Part of your discomfort with Issues may have been because I was pushing "let's build a conflict that ties in to your protaganist's Issue" pretty hard. In fact, it's not the producer's job to do that. It's the player's.

Well, I don't think that it had to do with your Producer-ship.  I don't have the second edition, but my reaction to Issue came to me clearly in reading the first edition rules -- and how players approached them in play matched what I was expecting based on that.  As for matching the drama of a TV show...  Well, I think that given the power and encouragement to do so, players will find issues in their characters fairly quickly.  Then again, I'm also not very concerned about emulating television. 

It's interesting that you say "I think I was too eager to jump from scene to scene, when the players would have liked more time for roleplaying."  To me, I felt like a number of scenes dragged -- though I think you may be right for the majority of the players.  But I think we had no more than a dozen scenes in the first place: the opening, two or three scenes in the first job, then a round of personal scenes, then the truck scene.  So there wasn't a whole lot of room to reduce.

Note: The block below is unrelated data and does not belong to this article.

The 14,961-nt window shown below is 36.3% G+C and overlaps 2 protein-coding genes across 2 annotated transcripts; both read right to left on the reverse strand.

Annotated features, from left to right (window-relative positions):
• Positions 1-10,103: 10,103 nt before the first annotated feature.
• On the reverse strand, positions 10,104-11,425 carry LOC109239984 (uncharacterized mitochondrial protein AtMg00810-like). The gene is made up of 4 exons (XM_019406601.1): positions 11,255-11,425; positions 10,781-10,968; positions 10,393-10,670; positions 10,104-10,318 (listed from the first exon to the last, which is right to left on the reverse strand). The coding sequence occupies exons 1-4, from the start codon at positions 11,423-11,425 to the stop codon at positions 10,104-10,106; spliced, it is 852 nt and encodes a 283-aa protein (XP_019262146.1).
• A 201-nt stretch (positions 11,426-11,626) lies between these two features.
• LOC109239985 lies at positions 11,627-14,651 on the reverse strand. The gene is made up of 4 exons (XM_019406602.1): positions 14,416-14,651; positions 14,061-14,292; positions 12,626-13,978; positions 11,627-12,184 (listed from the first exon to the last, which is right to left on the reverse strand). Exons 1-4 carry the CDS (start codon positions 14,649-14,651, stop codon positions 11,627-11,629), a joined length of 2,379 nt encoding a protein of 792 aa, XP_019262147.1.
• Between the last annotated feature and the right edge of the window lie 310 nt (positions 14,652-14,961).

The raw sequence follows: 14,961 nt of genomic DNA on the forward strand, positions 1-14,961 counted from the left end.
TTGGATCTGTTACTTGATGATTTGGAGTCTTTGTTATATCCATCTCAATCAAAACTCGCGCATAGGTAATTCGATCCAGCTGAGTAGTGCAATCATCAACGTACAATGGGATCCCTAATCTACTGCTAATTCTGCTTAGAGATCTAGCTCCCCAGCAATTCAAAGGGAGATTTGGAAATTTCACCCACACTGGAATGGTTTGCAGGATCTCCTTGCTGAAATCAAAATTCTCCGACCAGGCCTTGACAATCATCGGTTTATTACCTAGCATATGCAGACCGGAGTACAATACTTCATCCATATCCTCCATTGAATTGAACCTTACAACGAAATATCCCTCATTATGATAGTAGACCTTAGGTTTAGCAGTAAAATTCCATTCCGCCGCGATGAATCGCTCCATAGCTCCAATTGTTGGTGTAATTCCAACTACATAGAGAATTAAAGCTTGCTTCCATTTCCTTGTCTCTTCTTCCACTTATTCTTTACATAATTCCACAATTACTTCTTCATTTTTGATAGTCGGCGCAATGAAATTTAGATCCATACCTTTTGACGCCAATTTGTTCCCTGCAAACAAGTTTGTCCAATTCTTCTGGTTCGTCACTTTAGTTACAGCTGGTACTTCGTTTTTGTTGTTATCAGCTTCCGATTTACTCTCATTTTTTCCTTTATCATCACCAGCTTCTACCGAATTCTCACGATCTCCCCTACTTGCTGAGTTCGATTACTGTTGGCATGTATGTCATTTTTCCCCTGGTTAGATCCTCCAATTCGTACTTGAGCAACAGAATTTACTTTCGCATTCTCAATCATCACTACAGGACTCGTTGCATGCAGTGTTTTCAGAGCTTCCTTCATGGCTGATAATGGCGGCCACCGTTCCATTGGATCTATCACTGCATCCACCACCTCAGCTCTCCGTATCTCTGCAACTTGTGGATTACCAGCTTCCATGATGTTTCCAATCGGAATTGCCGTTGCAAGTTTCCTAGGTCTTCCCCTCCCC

I don't think there's an easy solution to this one, aside from a.) playing with fewer people, or b.) playing more frequently with the same people, and adjusting to each others' styles. Becoming more familiar with the game rules always helps, of course.

I think an important part would be to have quicker shifts of scene, and less time spent on debating things outside of the scene (or out-of-character in the middle of the scene). 


Logged

- John
Pages: [1]
Print
Jump to:  

Powered by MySQL Powered by PHP Powered by SMF 1.1.11 | SMF © 2006-2009, Simple Machines LLC
Oxygen design by Bloc
Valid XHTML 1.0! Valid CSS!